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Seniors commit to volunteer work

Charlie Ducey | Wednesday, May 15, 2013

Following graduation, more than 10 percent of Notre Dame’s Class of 2013 will participate in volunteer programs, ranging from teaching underprivileged grade-schoolers to building wells in the developing world.

The number of students participating in post-graduate service has increased tremendously in the past few decades, according to the Center for Social Concerns [CSC]. In 1985 2.8 percent of graduates went on to participate in service, while 10 percent of the Class of 2003 did.

Senior Aaron Lorton  plans to participate in a year of service and then attend medical school. He said he is considering several service programs, including the André House of Hospitality, which serves the poor in his hometown of Phoenix, Ariz. Lorton said he is also drawn to a specialized teaching program at the Nativity Preparatory School of New Bedford, Mass.

“I like the idea of being able to work in all facets of the students’ lives,” he said. “The program wants its volunteers to be involved in coaching, leading tutor groups and mentoring.” 

Lorton said his motivations for post-graduate service and for medical school are linked.

“The reason I want to do service is the same reason that I want to go into medicine,” he said. “It’s the feeling you get when you help someone without looking for a reward.”

Senior Matt Schirtzinger also plans to complete a year of service before enterine medical school. He said he chose to serve through AmeriCorps because the program gives him flexibility in choosing a locations.

“I’m looking at a couple of options around the central Ohio area, – tutoring in reading programs as well as outreach to people with HIV and AIDs,” he said. “The HIV outreach interested me in particular as a different but equally important approach to public health [compared to medical school].”

Schirtzinger said he is motivated by a desire to improve his local community of Columbus, Ohio.

“I like the Columbus area,” he said. “I tutored low-income students during high school and realized that there are a lot of people who don’t have the package of benefits that I had growing up, and I thought that service work would be a good way to help people to get to the same place where I am.”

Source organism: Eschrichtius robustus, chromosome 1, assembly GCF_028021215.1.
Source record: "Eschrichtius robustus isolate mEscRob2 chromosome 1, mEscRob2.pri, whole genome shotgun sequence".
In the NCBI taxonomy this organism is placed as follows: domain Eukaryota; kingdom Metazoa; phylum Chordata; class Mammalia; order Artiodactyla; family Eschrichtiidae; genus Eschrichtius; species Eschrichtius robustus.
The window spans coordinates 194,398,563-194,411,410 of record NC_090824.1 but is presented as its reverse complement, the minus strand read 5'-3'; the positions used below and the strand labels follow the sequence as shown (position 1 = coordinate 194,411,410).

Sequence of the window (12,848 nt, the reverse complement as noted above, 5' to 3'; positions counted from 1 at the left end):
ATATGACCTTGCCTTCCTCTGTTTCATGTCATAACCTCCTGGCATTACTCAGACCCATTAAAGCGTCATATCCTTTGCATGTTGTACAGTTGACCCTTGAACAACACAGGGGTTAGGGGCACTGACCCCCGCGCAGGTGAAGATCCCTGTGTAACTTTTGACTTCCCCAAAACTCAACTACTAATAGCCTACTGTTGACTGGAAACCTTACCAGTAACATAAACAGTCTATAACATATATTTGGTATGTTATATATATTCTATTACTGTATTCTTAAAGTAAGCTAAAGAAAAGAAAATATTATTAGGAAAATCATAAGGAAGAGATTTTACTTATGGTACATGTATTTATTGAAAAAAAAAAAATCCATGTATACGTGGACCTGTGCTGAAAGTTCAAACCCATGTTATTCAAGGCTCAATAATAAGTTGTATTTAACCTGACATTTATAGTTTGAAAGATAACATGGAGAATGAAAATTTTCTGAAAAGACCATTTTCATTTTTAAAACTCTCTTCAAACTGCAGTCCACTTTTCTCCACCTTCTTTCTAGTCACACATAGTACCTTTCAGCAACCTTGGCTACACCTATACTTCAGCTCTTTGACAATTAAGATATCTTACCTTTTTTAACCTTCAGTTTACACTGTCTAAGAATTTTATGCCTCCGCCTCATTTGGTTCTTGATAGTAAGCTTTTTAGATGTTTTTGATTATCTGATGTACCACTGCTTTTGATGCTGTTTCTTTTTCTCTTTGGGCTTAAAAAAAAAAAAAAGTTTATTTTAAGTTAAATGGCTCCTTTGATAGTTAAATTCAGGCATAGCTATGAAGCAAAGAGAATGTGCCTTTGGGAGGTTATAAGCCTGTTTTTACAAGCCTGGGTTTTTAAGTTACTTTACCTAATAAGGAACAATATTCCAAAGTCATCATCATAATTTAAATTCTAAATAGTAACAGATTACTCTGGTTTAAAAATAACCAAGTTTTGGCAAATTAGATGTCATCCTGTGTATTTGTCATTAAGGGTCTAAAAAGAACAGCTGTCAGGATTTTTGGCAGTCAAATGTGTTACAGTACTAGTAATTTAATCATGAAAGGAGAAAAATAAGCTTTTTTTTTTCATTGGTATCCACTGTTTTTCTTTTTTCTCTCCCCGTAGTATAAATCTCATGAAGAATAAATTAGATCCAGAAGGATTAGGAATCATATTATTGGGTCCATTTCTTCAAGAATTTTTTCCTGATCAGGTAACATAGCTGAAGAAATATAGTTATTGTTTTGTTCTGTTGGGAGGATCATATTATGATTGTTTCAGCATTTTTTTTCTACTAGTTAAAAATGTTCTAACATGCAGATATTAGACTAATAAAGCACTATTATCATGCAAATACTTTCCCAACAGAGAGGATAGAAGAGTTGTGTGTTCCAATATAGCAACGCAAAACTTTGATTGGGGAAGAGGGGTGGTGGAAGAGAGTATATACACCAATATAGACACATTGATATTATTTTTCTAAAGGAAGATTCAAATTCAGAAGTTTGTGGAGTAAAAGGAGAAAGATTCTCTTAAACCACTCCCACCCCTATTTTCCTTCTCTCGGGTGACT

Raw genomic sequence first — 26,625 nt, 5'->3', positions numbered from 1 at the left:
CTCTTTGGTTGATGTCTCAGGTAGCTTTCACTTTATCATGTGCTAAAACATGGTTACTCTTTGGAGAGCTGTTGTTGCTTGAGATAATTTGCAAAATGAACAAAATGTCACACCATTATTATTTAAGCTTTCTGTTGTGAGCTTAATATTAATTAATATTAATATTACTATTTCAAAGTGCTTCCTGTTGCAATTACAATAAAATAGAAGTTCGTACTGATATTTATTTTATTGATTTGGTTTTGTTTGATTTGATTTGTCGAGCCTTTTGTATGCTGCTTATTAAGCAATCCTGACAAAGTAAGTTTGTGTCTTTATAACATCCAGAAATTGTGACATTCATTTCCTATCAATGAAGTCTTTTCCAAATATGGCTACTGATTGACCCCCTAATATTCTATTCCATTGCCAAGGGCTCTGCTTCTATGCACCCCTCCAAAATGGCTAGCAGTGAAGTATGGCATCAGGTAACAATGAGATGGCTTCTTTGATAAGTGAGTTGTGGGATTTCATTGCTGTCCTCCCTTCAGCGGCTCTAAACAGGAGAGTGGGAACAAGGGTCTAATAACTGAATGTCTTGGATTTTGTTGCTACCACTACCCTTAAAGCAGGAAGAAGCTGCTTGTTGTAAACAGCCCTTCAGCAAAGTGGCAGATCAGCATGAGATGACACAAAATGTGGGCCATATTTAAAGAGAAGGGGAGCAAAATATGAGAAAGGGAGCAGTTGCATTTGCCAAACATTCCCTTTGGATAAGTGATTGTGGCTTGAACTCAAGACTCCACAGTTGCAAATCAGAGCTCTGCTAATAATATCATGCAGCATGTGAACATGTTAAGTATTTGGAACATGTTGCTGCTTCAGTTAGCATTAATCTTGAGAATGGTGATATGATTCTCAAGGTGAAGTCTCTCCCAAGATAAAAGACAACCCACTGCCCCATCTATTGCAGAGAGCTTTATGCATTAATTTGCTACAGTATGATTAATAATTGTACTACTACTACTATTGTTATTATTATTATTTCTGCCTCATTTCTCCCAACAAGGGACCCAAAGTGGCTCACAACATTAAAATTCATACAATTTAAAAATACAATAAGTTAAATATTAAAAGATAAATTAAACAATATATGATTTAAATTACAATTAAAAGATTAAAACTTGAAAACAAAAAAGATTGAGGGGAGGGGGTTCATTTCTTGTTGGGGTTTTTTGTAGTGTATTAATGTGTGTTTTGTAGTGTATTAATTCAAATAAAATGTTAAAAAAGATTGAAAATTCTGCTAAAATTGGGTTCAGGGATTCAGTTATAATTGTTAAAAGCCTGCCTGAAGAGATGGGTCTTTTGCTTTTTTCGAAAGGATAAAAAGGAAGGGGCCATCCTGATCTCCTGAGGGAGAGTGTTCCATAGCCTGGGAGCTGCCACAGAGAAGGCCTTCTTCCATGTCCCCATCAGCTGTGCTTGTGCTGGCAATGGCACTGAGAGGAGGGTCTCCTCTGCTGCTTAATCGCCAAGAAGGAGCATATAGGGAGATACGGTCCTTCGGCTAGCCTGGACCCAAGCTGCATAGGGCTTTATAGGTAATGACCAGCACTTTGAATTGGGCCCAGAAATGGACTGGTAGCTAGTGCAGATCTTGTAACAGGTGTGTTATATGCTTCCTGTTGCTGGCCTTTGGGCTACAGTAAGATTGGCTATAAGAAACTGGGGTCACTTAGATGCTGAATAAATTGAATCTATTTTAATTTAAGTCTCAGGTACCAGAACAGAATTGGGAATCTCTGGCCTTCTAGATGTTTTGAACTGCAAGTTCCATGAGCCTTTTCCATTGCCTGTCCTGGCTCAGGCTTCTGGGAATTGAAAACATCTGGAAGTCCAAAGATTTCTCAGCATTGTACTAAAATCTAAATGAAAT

The Alliance for Catholic Education (ACE) is another service opportunity Notre Dame graduates have gravitated towars in recent years, according to the Center for Social Concerns. Since its creation in 1994, ACE volunteers have accounted for approximately a quarter of the Notre Dame alumni involved in service directly after undergraduate studies. 

Senior Mary Pullano will be among these ACE participants. She said several undergraduate courses provoked her interest in education, as she learned about the massive inequities in the American schooling system. 

As Pullano sought to channel her interest in education into service, she said she singled out the ACE program in particular. 

“I chose ACE because of the strong preparation they provide with the Master’s in Education program,” she said. “The support from the teaching communities and emphasis on spiritual growth were also important to me,

Senior Katherine Baglini said she chose to participate in ACE because of its emphasis on fostering community.

“I think ACE stands out because of the benefit of the large ACE family and the community support, living with other first- and second-year teachers,” she said.

Baglini said she believes  even a single volunteer can implement this changed.

“It doesn’t happen all at once,” he said. “It is a steady effort, and its effects might not be easy to see in the moment. But I do think that an individual can bring about change in the world.”